between the North and the South, as it left his descendants stripped of
everything but their land, yet the tradition of living on the land
remained unbroken until well into the twentieth century, when my
father, Atticus Finch, went to Montgomery to read law, and his younger
brother went to Boston to study medicine. Their sister Alexandra was
the Finch who remained at the Landing: she married a taciturn man
who spent most of his time lying in a hammock by the river wondering
if his trot-lines were full.

When my father was admitted to the bar, he returned to Maycomb
and began his practice. Maycomb, some twenty miles east of Finch’s
Landing, was the county seat of Maycomb County. Atticus’s office in
the courthouse contained little more than a hat rack, a spittoon, a
checkerboard and an unsullied Code of Alabama. His first two clients
were the last two persons hanged in the Maycomb County jail

had urged them to accept the state’s generosity in allowing them to
plead Guilty to second-degree murder and escape with their lives, but
they were Haverfords, in Maycomb County a name synonymous with
jackass. The Haverfords had dispatched Maycomb’s leading blacksmith
in a misunderstanding arising from the alleged wrongful detention of a
mare, were imprudent enough to do it in the presence of three
witnesses, and insisted that the-son-of-a-bitch-had-it-coming-to-him
was a good enough defense for anybody. They persisted in pleading Not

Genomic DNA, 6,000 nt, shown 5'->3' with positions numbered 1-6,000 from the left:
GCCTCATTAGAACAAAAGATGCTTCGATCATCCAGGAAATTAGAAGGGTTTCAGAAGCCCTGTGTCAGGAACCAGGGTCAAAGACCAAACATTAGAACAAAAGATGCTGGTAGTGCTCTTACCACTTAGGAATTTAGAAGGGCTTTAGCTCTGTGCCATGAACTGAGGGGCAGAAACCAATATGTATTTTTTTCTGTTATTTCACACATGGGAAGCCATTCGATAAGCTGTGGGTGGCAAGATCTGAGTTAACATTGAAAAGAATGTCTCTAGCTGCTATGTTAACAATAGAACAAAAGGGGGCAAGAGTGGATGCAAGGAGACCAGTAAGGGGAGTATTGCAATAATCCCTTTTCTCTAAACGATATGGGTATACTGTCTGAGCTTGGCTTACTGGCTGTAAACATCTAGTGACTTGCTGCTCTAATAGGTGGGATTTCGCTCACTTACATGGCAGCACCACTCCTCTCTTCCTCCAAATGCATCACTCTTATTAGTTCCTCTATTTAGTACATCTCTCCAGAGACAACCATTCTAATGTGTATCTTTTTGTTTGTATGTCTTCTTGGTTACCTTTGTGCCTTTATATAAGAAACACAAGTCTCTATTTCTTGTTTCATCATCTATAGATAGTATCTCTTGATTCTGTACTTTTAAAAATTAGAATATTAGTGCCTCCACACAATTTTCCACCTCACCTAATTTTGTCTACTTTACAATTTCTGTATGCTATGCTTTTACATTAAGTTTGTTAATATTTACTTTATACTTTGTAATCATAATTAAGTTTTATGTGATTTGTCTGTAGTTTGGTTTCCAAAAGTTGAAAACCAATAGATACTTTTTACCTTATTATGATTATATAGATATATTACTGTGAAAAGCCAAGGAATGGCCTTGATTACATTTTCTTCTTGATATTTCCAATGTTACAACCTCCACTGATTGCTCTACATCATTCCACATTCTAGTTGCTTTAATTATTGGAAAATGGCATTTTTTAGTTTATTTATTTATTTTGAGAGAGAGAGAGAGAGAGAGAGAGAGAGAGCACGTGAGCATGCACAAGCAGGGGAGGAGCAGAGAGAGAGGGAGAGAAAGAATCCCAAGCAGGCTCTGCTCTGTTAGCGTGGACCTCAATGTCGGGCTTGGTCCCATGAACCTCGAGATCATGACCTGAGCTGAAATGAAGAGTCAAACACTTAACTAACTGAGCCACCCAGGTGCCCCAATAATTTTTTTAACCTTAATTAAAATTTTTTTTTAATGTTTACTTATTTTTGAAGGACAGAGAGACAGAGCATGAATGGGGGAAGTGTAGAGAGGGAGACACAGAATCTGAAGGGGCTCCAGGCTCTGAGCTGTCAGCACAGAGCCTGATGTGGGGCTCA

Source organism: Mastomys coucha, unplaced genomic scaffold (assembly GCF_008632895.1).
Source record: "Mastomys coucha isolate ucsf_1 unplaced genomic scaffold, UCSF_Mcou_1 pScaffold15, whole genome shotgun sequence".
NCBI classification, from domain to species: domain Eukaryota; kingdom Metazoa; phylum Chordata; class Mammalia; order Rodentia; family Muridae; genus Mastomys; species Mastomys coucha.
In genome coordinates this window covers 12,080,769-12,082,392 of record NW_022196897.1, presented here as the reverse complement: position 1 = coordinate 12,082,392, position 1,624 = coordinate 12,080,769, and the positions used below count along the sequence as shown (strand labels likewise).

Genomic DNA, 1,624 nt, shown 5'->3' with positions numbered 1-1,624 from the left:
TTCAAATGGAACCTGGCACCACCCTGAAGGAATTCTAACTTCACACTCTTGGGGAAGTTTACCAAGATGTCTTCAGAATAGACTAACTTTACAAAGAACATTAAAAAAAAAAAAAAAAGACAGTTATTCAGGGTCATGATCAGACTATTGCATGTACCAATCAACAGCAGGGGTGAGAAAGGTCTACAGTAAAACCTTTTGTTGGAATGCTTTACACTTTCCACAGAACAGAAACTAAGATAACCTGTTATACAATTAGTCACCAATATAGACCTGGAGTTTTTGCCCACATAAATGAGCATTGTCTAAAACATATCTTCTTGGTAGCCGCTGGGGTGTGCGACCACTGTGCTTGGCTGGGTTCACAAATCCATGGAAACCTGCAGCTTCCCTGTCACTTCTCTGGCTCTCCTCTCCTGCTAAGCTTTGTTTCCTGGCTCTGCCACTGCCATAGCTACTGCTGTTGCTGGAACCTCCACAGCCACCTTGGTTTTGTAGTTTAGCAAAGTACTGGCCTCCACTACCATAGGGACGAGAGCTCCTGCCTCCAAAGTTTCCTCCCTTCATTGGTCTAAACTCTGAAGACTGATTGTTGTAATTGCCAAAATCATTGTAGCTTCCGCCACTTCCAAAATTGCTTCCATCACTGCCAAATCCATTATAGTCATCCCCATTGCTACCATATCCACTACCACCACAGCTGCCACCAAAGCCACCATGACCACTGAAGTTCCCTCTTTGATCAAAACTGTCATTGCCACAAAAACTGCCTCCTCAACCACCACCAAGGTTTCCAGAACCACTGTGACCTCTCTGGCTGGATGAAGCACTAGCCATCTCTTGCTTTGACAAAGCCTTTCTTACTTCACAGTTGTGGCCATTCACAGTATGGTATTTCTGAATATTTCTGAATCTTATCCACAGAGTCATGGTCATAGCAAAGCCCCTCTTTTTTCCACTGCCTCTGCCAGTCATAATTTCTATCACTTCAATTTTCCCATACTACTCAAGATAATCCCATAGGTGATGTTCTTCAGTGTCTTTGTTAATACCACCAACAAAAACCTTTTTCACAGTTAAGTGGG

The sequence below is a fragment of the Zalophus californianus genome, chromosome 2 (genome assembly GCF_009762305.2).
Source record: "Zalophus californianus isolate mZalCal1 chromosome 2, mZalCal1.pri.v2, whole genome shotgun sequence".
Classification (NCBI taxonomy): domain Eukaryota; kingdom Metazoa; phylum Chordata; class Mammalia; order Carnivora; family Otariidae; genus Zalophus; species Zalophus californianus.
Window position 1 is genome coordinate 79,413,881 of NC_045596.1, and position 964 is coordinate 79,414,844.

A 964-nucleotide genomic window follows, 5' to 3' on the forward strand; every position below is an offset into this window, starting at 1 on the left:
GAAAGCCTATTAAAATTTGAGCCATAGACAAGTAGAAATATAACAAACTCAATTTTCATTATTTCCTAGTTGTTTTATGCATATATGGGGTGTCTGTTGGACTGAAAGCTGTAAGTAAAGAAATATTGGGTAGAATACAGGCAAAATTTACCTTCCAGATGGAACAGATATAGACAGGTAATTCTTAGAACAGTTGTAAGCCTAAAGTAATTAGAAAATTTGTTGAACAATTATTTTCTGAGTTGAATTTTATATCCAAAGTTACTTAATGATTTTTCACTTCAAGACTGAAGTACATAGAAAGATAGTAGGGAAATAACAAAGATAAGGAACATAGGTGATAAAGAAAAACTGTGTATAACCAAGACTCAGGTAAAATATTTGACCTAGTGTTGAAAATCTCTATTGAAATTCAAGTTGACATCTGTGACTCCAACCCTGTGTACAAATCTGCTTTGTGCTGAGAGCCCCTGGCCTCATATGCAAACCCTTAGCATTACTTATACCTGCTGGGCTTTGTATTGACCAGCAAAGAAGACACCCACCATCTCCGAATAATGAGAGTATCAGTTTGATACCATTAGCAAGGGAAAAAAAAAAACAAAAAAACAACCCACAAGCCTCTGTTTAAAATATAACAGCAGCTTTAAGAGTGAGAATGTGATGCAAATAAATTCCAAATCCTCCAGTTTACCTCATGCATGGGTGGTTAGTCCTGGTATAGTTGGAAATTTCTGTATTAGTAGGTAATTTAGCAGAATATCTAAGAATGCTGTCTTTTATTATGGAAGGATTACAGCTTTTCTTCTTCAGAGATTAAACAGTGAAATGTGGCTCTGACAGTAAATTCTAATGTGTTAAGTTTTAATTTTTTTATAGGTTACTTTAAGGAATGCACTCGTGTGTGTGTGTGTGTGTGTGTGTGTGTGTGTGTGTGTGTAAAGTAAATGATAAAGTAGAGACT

Guilty to first-degree murder, so there was nothing much Atticus could
do for his clients except be present at their departure, an occasion that
was probably the beginning of my father’s profound distaste for the
practice of criminal law

During his first five years in Maycomb, Atticus practiced economy
more than anything; for several years thereafter he invested his
earnings in his brother’s education. John Hale Finch was ten years
younger than my father, and chose to study medicine at a time when
cotton was not worth growing; but after getting Uncle Jack started,
Atticus derived a reasonable income from the law. He liked Maycomb,
he was Maycomb County born and bred; he knew his people, they knew
him, and because of Simon Finch’s industry, Atticus was related by
blood or marriage to nearly every family in the town

Maycomb was an old town, but it was a tired old town when I first
knew it. In rainy weather the streets turned to red slop; grass grew on
the sidewalks, the courthouse sagged in the square. Somehow, it was

hotter then: a black dog suffered on a summer’s day; bony mules
hitched to Hoover carts flicked flies in the sweltering shade of the live
oaks on the square. Men’s stiff collars wilted by nine in the morning.
Ladies bathed before noon, after their three-o’clock naps, and by
nightfall were like soft teacakes with frostings of sweat and sweet